This coming Sunday is when Spain enters in to what is a very special time of the year ‚Äď Holy Week (Semana Santa). Medieval traditions come to life on the streets of the towns and villages and it’s a great time for visiting and learning about these rituals.
My next trip to Andaluc√≠a is fast approaching. Im really looking forward to the Spanish spring, which I fondly remember from last year and fingers crossed that the weather will be just as good! Meanwhile, I’m yet to show you all of the places which we visited during our trip last year. This time, it’s Cordoba (undoubtedly another Spanish ‚Äúmust see‚ÄĚ) and because many of you would have heard about it before, I’m going to keep the descriptions to a minimum.
When we mentioned that we are going to Nerja to our Spanish friends, they asked “what for?”, with expressions of bewilderment on their faces. It was March, long before the start of the season, and Nerja struck them as being nothing more than place to relax on the beach. So we decided to find out for ourselves.
Today I’m taking you to another picturesque town in Andalusia. It‚Äôs a well-known place, popular among tourists visiting the Costa del Sol and wanting to see something other than the Spanish coast.
Spain, quite literally, surprises you at every turn with new touristic gems to visit. Wherever we go, we find new treasures, often in the form of quaint, small towns.
The end of summer is here, and so it’s time to revert to old habits. I’m still running around between photo shoots and editing, but things I left unfinished from before the holiday season are still in my mind ‚Äď the pictures I took then, really want to be shared!
A long, long time ago, when the Moors ruled in Andaluc√≠a, a King with only one son ruled in Granada. Astrologers foresaw that the young prince Ahmed would have a great future. The only thing that could have stood in the way of this was‚Ä¶love.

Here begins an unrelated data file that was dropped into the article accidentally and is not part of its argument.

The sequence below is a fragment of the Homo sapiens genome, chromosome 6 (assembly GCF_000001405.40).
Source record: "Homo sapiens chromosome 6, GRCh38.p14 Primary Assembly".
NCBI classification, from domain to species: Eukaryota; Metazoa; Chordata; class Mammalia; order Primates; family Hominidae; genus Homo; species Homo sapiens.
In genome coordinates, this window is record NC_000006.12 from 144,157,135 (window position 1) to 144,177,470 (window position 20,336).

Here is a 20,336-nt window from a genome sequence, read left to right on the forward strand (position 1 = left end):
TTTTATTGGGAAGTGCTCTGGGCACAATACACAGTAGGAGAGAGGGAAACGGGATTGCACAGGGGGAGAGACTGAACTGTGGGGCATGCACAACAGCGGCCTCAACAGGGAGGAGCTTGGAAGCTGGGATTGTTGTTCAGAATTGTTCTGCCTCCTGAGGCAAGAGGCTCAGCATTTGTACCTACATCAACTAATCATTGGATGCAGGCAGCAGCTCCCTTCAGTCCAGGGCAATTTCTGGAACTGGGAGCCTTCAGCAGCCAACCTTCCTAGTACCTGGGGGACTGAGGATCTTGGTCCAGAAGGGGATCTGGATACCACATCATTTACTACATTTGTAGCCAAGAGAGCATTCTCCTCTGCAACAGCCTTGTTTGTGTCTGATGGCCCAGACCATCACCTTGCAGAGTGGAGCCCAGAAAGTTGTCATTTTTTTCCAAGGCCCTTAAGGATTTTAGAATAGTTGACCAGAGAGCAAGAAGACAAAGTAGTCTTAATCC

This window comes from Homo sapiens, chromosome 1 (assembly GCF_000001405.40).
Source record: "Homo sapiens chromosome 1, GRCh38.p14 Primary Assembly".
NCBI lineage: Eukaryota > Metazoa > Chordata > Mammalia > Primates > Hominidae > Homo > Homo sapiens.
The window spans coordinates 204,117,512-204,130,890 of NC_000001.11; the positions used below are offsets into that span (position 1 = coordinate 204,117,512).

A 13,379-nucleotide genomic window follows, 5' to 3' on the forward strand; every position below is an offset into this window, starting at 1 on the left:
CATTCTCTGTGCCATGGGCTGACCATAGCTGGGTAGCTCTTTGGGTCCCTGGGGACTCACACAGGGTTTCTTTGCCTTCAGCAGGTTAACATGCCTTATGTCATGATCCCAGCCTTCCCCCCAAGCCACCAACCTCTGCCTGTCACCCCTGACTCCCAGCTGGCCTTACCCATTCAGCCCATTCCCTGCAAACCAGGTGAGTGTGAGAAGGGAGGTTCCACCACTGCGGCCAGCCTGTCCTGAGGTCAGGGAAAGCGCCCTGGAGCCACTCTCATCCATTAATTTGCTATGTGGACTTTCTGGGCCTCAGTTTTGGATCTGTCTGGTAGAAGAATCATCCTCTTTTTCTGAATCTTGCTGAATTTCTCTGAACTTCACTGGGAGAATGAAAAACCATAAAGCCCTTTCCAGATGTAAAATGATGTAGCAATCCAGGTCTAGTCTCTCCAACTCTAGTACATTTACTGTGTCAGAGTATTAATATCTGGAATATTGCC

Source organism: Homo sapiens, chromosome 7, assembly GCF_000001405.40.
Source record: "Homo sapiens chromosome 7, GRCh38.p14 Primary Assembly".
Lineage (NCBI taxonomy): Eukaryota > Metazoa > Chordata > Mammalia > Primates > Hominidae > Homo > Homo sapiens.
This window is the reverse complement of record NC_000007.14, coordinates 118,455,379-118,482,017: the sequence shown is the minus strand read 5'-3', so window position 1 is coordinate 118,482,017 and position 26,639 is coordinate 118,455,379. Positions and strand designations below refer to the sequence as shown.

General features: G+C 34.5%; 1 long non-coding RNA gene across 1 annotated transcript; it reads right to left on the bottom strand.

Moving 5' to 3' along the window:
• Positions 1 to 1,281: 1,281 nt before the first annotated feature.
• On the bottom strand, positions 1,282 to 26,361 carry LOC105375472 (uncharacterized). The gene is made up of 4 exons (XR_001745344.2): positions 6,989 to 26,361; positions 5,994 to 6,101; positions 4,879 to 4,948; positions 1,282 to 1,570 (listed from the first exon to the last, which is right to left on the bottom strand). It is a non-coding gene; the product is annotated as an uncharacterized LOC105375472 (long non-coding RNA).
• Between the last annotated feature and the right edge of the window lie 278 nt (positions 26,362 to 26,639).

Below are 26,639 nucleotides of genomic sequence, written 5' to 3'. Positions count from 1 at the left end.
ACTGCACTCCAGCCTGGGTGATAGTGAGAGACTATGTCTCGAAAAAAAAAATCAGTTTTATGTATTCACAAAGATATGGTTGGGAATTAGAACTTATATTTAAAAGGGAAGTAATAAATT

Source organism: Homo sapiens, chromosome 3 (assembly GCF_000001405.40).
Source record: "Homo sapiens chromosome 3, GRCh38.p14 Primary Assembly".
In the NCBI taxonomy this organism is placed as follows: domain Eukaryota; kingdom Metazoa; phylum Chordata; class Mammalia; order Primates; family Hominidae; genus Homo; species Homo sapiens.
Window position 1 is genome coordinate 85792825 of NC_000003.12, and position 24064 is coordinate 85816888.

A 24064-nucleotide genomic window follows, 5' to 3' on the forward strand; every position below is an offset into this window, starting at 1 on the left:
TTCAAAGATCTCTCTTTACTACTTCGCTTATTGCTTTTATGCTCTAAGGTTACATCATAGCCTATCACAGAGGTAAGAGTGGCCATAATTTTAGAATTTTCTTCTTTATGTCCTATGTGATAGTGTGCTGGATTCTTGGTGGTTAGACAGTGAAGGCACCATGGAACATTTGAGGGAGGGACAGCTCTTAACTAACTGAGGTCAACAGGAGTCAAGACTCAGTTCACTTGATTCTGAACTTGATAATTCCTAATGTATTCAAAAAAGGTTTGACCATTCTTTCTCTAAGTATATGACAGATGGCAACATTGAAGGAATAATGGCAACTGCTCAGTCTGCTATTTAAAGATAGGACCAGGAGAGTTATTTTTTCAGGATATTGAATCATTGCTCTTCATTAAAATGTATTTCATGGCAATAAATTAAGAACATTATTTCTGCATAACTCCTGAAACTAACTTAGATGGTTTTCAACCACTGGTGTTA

I remember my first month in Madrid, one spent in a hotel and when I was essentially involuntarily unemployed without access to my PC. The hotel’s internet connection left a lot to be desired, and so I spent lots of my time out in the field. It wasn’t quite the season for sitting down in the park with a good book and so I found myself wandering around the city, trying to get to know it (take a look at some of my earlier blog entries).
For some time now we have been planning to go to the Matadero in Madrid. This is an old slaughterhouse which has been converted in to a culture and art center. The interesting architecture from the beginning of the 20th century is home to exhibitions, shows and many other forms of contemporary art, but not only this. It‚Äôs also home to a regular ‚ÄúMercado de Productores‚ÄĚ where you’ll find producers of organic food from around Madrid selling their goods. The market is held over one weekend each month.
This time, a few photos from around Madrid – views of the Sierra de Guadarrama captured during the search to find locations for couples’ photo shoots.
Living in a large city, even in the suburbs, means that sometimes you just want to escape. As you’ve seen, I’m not a big city girl, as when the weekend comes along, I feel like going out and breathing some fresh air.
Just a few, inadequate photos of Valencia. This was a short trip from Madrid for about 1.5 days and in fact only to see the sea, and so my camera didn’t have to work too hard is time.
Spring is in the air! I love the Spanish version of February, with trees blooming in Madrid’s city parks. In Poland you have to wait until April to enjoy these kind of views.
This is one of my favourite places close to Madrid. It‚Äôs a charming town, quite different to the ones I’ve seen to-date.
While preparing the post for my blog, I’ve come to realise just how much the weather impacts the way I see places. It influences my photos too, not just because of the conditions themselves, but because when it’s cold, I just don’t fancy taking out my camera ūüôā